This Day in History: March 18

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On this day, March 18 …

2005: Doctors in Florida, acting on orders of a state judge, remove Terri Schiavo’s feeding tube. (Despite the efforts of congressional Republicans to intervene and repeated court appeals by Schiavo’s parents, the brain-damaged woman would die on March 31 at age 41.)

Also on this day:

  • 1766: Britain repeals the Stamp Act of 1765.
  • 1925: “The Tri-State Tornado” strikes southeastern Missouri, southern Illinois and southwestern Indiana, resulting in some 700 deaths.
  • 1937: Nearly 300 people, most of them children, are killed in a natural gas explosion at the New London Consolidated School in Rusk County, Texas.
  • 1938: Mexican President Lázaro Cárdenas nationalizes his country’s petroleum reserves and takes control of foreign-owned oil facilities.
  • 1940: Adolf Hitler and Benito Mussolini meet at the Brenner Pass, where the Italian dictator agrees to join Germany’s war against France and Britain.
  • 1942: President Franklin D. Roosevelt signs an executive order authorizing the War Relocation Authority, which is put in charge of interning Japanese-Americans, with Milton S. Eisenhower (the younger brother of Dwight D. Eisenhower) as its director.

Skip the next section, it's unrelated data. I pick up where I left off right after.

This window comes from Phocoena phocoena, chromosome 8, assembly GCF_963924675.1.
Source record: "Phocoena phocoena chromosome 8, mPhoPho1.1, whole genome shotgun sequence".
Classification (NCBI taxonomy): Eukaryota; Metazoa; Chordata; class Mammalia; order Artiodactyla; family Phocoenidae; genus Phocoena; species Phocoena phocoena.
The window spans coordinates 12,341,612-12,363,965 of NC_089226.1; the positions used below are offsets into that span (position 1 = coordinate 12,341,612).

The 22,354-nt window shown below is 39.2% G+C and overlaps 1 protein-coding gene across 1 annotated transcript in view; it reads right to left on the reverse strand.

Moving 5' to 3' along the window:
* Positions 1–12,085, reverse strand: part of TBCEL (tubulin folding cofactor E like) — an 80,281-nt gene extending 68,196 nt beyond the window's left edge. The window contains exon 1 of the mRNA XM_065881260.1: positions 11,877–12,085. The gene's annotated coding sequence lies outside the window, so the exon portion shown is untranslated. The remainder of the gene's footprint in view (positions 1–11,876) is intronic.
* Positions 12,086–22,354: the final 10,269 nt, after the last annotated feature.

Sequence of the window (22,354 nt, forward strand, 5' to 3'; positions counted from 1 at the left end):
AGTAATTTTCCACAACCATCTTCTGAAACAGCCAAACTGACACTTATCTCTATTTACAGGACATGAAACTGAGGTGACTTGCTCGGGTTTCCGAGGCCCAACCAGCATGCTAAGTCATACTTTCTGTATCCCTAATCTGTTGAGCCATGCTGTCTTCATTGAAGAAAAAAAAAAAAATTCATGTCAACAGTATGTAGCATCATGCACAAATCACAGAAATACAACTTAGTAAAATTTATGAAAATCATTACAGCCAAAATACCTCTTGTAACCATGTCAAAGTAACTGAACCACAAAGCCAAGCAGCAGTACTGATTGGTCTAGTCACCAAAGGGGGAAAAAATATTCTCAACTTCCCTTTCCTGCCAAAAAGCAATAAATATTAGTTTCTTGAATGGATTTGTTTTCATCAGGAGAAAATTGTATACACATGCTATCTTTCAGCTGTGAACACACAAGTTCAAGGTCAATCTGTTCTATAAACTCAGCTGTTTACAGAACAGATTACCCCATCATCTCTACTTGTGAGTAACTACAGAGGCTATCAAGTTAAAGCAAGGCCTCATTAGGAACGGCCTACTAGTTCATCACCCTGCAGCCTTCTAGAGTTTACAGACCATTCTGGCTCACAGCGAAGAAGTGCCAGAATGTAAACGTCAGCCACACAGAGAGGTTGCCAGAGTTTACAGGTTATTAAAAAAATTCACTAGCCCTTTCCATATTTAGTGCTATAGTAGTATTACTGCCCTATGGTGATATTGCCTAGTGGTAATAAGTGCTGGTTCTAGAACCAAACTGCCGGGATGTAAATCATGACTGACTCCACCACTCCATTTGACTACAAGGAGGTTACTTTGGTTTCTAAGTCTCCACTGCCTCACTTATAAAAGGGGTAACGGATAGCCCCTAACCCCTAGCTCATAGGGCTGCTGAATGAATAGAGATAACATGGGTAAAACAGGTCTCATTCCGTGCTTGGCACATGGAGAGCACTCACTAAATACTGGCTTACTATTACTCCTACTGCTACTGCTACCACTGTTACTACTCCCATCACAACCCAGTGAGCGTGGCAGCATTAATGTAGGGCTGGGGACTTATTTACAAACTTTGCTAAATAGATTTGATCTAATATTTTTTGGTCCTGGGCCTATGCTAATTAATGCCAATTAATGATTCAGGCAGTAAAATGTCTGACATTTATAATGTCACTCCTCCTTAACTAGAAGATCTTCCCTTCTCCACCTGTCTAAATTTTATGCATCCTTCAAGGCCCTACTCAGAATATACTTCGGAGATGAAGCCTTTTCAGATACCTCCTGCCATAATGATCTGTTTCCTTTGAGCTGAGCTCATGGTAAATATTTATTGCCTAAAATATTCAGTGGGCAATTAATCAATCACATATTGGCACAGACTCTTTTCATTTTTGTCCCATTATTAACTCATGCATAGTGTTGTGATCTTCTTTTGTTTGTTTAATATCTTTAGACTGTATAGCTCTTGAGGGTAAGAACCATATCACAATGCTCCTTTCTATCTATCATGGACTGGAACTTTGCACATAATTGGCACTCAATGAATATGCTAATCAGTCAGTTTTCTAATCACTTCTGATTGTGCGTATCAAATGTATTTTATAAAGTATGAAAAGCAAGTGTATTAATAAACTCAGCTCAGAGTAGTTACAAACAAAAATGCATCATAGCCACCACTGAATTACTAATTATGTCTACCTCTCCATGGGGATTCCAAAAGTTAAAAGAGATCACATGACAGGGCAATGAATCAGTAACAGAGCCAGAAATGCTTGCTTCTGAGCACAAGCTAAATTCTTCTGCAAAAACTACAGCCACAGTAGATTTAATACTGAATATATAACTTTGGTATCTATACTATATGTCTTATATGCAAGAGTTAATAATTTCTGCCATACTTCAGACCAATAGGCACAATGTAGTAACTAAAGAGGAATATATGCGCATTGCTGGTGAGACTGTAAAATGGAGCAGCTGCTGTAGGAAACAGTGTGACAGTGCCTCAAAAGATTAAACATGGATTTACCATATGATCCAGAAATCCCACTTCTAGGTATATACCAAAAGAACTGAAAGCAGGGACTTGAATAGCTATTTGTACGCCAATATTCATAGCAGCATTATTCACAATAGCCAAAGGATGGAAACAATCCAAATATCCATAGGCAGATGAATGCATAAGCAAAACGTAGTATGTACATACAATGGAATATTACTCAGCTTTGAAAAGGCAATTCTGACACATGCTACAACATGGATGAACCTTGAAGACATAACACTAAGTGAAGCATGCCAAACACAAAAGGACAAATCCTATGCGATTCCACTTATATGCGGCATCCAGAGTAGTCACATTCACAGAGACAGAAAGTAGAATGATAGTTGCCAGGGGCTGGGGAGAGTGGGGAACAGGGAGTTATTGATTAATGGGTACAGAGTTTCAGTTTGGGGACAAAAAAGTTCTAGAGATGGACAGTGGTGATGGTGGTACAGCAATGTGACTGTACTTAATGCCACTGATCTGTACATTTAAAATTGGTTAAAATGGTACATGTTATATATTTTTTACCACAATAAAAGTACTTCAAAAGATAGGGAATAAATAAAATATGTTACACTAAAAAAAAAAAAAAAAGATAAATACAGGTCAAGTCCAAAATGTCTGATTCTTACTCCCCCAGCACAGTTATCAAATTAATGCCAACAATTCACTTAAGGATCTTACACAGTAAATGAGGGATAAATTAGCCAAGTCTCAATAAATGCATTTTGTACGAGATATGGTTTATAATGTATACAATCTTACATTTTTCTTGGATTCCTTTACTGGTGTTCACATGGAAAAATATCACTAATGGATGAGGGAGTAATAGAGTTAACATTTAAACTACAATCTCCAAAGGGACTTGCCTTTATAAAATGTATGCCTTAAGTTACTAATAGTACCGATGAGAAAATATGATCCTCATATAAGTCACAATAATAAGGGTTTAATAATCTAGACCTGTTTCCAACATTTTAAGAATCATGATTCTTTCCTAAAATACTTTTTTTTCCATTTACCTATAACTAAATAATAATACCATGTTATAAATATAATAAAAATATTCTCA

• 1959: President Dwight D. Eisenhower signs the Hawaii statehood bill. (Hawaii would become a state that August.)
  • 1963: The U.S. Supreme Court, in Gideon v. Wainwright, rules unanimously that state courts are required to provide legal counsel to criminal defendants who cannot afford to hire an attorney on their own.
  • 1965: The first spacewalk takes place as Soviet cosmonaut Alexei Leonov goes outside his Voskhod 2 capsule, secured by a tether.
  • 1980: Frank Gotti, the 12-year-old youngest son of mobster John Gotti, is struck and killed by a car driven by John Favara, a neighbor in Queens, N.Y. (The following July, Favara would vanish.)
  • 2009: Under intense pressure from the Obama administration and Congress, the head of bailed-out insurance giant AIG, Edward Liddy, tells Congress that some of the firm’s executives began returning all or part of bonuses totaling $165 million.

2018: A self-driving Uber SUV strikes and kills a pedestrian in suburban Phoenix in the first death involving a fully autonomous test vehicle; Uber suspends its autonomous vehicle testing program in Arizona, California, Pittsburgh and Toronto after the crash.

2019: Rep. Devin Nunes, R-Calif., files a lawsuit against Twitter and a handful of users seeking $250 million in compensatory damages and $350,000 in punitive damages, accusing the site of “shadow-banning conservatives,” systematically censoring opposing viewpoints and “ignoring” complaints of repeated abusive behavior.

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